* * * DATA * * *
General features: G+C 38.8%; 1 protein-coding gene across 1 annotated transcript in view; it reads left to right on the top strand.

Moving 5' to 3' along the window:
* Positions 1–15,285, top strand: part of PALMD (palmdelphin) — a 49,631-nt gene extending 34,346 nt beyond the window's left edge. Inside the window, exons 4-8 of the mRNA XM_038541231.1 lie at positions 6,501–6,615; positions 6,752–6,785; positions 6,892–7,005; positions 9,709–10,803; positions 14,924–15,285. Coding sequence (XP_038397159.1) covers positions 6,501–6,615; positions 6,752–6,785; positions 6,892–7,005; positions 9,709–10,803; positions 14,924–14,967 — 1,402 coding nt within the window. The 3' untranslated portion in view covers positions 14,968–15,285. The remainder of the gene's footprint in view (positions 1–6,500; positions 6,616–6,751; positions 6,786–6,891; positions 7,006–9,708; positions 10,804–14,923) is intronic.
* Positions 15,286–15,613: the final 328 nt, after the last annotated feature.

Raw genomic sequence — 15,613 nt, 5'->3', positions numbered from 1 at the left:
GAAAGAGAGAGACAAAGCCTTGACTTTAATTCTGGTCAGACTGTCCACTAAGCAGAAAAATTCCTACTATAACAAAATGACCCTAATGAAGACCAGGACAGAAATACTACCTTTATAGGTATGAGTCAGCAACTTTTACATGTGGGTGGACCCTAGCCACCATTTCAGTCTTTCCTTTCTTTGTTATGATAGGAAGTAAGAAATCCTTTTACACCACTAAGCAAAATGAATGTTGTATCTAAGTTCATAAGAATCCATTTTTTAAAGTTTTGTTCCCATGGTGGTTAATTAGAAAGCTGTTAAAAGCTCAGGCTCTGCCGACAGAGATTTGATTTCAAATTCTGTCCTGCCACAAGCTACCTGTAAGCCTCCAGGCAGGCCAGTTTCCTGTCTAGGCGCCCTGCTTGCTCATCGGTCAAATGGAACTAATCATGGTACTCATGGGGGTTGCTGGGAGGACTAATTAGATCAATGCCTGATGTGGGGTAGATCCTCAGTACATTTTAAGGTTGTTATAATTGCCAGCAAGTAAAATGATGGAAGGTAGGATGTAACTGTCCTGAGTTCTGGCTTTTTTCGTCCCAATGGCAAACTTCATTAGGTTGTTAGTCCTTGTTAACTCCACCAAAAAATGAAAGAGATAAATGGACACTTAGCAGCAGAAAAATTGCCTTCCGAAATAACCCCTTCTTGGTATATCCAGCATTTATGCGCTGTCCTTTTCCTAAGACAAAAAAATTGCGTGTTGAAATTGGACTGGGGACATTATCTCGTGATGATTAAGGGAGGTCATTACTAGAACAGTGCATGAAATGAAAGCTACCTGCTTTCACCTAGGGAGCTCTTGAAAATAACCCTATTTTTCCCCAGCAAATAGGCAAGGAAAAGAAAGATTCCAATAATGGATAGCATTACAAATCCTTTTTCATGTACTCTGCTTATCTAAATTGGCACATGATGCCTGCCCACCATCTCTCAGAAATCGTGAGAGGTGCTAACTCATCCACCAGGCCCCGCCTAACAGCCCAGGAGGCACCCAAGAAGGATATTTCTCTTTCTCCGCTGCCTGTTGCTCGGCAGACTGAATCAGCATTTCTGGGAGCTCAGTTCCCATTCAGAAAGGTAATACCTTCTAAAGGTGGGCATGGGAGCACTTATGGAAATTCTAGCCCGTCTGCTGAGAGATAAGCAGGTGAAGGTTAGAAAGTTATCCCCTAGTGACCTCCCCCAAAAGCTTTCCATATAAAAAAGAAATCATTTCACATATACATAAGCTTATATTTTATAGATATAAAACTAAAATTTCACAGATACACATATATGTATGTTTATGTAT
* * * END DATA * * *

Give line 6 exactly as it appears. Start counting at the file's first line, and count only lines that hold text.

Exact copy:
GAAAGAGAGAGACAAAGCCTTGACTTTAATTCTGGTCAGACTGTCCACTAAGCAGAAAAATTCCTACTATAACAAAATGACCCTAATGAAGACCAGGACAGAAATACTACCTTTATAGGTATGAGTCAGCAACTTTTACATGTGGGTGGACCCTAGCCACCATTTCAGTCTTTCCTTTCTTTGTTATGATAGGAAGTAAGAAATCCTTTTACACCACTAAGCAAAATGAATGTTGTATCTAAGTTCATAAGAATCCATTTTTTAAAGTTTTGTTCCCATGGTGGTTAATTAGAAAGCTGTTAAAAGCTCAGGCTCTGCCGACAGAGATTTGATTTCAAATTCTGTCCTGCCACAAGCTACCTGTAAGCCTCCAGGCAGGCCAGTTTCCTGTCTAGGCGCCCTGCTTGCTCATCGGTCAAATGGAACTAATCATGGTACTCATGGGGGTTGCTGGGAGGACTAATTAGATCAATGCCTGATGTGGGGTAGATCCTCAGTACATTTTAAGGTTGTTATAATTGCCAGCAAGTAAAATGATGGAAGGTAGGATGTAACTGTCCTGAGTTCTGGCTTTTTTCGTCCCAATGGCAAACTTCATTAGGTTGTTAGTCCTTGTTAACTCCACCAAAAAATGAAAGAGATAAATGGACACTTAGCAGCAGAAAAATTGCCTTCCGAAATAACCCCTTCTTGGTATATCCAGCATTTATGCGCTGTCCTTTTCCTAAGACAAAAAAATTGCGTGTTGAAATTGGACTGGGGACATTATCTCGTGATGATTAAGGGAGGTCATTACTAGAACAGTGCATGAAATGAAAGCTACCTGCTTTCACCTAGGGAGCTCTTGAAAATAACCCTATTTTTCCCCAGCAAATAGGCAAGGAAAAGAAAGATTCCAATAATGGATAGCATTACAAATCCTTTTTCATGTACTCTGCTTATCTAAATTGGCACATGATGCCTGCCCACCATCTCTCAGAAATCGTGAGAGGTGCTAACTCATCCACCAGGCCCCGCCTAACAGCCCAGGAGGCACCCAAGAAGGATATTTCTCTTTCTCCGCTGCCTGTTGCTCGGCAGACTGAATCAGCATTTCTGGGAGCTCAGTTCCCATTCAGAAAGGTAATACCTTCTAAAGGTGGGCATGGGAGCACTTATGGAAATTCTAGCCCGTCTGCTGAGAGATAAGCAGGTGAAGGTTAGAAAGTTATCCCCTAGTGACCTCCCCCAAAAGCTTTCCATATAAAAAAGAAATCATTTCACATATACATAAGCTTATATTTTATAGATATAAAACTAAAATTTCACAGATACACATATATGTATGTTTATGTAT